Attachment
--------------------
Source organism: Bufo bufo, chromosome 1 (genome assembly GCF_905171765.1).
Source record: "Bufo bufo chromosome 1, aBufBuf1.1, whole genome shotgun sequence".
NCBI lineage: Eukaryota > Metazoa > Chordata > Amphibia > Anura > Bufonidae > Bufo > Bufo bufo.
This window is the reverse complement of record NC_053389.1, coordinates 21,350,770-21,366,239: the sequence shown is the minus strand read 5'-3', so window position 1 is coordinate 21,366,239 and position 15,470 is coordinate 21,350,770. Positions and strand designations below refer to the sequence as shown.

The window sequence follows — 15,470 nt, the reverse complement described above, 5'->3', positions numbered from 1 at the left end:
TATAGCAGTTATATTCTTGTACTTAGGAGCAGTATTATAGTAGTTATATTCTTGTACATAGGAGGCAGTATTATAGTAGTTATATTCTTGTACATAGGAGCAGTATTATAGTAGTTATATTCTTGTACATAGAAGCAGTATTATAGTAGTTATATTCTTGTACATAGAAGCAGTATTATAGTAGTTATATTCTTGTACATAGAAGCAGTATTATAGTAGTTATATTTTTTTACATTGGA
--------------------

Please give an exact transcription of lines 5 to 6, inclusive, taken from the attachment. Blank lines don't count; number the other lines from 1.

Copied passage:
The window sequence follows — 15,470 nt, the reverse complement described above, 5'->3', positions numbered from 1 at the left end:
TATAGCAGTTATATTCTTGTACTTAGGAGCAGTATTATAGTAGTTATATTCTTGTACATAGGAGGCAGTATTATAGTAGTTATATTCTTGTACATAGGAGCAGTATTATAGTAGTTATATTCTTGTACATAGAAGCAGTATTATAGTAGTTATATTCTTGTACATAGAAGCAGTATTATAGTAGTTATATTCTTGTACATAGAAGCAGTATTATAGTAGTTATATTTTTTTACATTGGA